Charles Rossotti says the tax agency suffered from faulty performance metrics.
A former commissioner of the Internal Revenue Service said this week that personnel reform in the federal government must be accompanied by well-developed measurement systems.
Charles Rossotti, who led the agency from 1997 to 2002, said the departments of Defense and Homeland Security should look carefully at the systems they are using to measure employee and organizational performance as they work to overhaul their personnel frameworks.
Under congressional mandates passed in 2003, the Pentagon and DHS are reshaping their human resources systems, scrapping the General Schedule salary arrangement and implementing performance pay.
Rossotti was at the helm of the IRS when Congress passed the legislation that reorganized the agency, increased taxpayer protections and added personnel flexibilities.
"You've got to be very careful to be sure you're measuring what you really want to measure rather than just what's easy to measure," Rossotti said during a luncheon Wednesday hosted by the Partnership for Public Service. "Measurement systems are extremely powerful and that's good, but you just have to be really careful to make sure you're measuring what you really want to measure … because if you don't, you get some very, very bad results."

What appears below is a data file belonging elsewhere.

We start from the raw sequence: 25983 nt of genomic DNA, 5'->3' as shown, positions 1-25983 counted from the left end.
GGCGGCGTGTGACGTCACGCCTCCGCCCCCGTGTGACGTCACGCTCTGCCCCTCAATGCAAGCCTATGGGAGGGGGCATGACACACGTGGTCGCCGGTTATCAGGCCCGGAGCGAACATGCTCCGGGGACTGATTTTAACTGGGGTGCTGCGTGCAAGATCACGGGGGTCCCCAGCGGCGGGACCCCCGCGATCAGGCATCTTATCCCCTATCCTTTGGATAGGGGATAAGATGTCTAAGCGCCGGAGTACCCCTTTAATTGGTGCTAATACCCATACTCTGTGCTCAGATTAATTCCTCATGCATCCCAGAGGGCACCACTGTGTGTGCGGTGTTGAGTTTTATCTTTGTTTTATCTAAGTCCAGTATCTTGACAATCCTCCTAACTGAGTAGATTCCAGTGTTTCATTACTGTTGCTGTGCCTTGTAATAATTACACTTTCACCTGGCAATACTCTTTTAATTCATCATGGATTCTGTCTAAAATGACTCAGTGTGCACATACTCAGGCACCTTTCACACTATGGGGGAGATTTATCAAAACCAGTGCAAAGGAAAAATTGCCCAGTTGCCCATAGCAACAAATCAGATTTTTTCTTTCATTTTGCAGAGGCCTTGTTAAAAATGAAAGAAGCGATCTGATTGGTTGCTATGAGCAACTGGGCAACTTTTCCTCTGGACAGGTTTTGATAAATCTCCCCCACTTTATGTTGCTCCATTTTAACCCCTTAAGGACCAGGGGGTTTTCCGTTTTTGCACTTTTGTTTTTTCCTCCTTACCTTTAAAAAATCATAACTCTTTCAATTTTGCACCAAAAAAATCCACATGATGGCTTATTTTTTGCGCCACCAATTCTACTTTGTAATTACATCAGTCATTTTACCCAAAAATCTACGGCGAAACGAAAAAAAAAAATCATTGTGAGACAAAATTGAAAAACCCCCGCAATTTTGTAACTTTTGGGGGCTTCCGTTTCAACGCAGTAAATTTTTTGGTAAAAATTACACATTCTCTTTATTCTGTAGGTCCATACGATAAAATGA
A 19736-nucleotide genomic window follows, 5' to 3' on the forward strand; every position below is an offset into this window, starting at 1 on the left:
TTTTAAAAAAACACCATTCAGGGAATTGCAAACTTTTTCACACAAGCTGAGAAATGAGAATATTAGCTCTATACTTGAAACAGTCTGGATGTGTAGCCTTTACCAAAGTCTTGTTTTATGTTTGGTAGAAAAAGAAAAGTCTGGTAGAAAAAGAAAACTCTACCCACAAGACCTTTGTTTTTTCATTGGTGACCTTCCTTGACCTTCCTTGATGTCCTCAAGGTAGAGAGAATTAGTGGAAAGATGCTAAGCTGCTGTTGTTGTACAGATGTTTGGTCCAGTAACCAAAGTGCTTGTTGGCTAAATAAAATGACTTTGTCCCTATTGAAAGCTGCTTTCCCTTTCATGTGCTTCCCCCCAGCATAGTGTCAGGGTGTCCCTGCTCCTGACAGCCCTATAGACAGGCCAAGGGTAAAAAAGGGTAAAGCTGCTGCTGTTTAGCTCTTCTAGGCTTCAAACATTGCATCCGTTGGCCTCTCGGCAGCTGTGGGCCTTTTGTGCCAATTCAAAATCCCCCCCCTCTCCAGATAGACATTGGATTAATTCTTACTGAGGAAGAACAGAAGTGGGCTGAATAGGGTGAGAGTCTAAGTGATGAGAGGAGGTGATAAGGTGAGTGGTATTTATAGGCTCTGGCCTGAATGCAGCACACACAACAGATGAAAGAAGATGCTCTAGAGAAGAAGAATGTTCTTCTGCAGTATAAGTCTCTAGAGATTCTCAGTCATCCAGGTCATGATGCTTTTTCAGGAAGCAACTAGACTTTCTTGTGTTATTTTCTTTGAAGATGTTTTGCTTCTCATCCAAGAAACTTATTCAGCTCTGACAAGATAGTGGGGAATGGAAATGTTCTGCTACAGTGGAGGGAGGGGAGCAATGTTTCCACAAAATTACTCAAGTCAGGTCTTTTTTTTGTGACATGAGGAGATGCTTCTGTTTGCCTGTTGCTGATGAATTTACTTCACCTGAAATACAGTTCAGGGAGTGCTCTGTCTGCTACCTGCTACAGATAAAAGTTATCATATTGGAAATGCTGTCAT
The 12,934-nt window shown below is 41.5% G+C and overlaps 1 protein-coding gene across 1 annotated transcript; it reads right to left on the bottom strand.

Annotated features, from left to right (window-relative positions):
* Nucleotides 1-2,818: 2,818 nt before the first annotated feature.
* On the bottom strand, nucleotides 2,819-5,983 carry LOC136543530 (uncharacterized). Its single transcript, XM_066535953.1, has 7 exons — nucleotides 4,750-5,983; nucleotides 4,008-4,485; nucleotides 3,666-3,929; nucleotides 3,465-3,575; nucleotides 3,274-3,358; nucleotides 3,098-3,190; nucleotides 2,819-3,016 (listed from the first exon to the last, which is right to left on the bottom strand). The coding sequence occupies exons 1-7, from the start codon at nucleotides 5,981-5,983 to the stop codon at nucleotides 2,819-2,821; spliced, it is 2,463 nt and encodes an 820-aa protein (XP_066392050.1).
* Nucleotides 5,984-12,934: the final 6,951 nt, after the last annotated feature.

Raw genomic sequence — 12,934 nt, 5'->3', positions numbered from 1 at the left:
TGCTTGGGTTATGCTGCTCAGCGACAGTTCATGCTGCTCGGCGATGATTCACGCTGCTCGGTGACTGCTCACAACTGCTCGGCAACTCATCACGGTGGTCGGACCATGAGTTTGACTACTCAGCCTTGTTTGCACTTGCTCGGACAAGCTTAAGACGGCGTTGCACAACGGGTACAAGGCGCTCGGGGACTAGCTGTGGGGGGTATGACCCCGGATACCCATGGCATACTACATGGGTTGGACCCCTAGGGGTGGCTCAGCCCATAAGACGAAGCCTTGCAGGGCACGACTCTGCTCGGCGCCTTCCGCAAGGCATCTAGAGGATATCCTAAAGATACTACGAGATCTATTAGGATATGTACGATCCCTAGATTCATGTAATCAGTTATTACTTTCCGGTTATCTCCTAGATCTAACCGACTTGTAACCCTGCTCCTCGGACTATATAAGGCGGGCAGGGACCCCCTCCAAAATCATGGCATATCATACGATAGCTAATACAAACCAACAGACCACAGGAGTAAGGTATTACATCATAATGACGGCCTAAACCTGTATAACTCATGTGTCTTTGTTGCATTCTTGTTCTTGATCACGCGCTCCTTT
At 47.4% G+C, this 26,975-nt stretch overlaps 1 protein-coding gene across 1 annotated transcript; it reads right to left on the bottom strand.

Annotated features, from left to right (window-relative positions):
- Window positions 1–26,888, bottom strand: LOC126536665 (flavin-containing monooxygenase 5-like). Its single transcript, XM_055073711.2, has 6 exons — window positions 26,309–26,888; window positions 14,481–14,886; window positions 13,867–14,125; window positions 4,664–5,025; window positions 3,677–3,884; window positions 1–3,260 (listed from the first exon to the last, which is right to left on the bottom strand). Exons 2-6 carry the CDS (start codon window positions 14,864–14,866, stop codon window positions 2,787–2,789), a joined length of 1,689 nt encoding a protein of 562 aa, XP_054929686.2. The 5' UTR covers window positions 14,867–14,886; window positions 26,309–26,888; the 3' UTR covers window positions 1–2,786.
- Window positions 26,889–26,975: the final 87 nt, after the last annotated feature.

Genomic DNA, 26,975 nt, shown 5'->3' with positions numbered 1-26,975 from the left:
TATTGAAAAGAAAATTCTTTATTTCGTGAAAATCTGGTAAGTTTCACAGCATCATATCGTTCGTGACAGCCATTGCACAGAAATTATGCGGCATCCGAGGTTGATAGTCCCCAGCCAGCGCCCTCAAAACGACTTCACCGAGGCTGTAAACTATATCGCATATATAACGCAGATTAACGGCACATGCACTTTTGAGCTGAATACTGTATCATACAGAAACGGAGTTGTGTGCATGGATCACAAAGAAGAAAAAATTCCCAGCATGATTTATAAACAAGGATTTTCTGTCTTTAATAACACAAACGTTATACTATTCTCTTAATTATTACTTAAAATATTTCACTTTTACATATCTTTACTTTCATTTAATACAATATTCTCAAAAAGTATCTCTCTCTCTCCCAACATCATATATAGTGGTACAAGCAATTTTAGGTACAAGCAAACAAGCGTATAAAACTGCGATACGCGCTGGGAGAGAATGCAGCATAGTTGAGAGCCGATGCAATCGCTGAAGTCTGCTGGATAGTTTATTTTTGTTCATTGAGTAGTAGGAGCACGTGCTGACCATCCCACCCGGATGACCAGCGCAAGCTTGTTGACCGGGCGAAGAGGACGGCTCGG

Rossotti said the IRS attempted to measure performance by using enforcement statistics, such as "how many dollars or how many cases you did of seizing property or auditing or generating audit assessments." The system backfired, he said, because such measures became "an overwhelming driver of what everybody did at the IRS."
"Revenue agents were spending time auditing bankrupt corporations because they were the easiest ones to audit," Rossotti said. "But [the agents] got credits from statistics for doing another audit assessment, or seizing somebody's pickup truck that was broken anyway."
Rossotti said the system became "unbalanced" and led to "some really, really crazy things."
The former commissioner-who was speaking at the lunch to promote his new book Many Unhappy Returns-acknowledged that performance measurement is difficult in the public sector, "where you kind of have to invent your metrics." But Rossotti emphasized that performance measurement can be a powerful driver of employee behavior.
"You just have to be careful to measure what you really want to have happen," he said. "Because it will happen."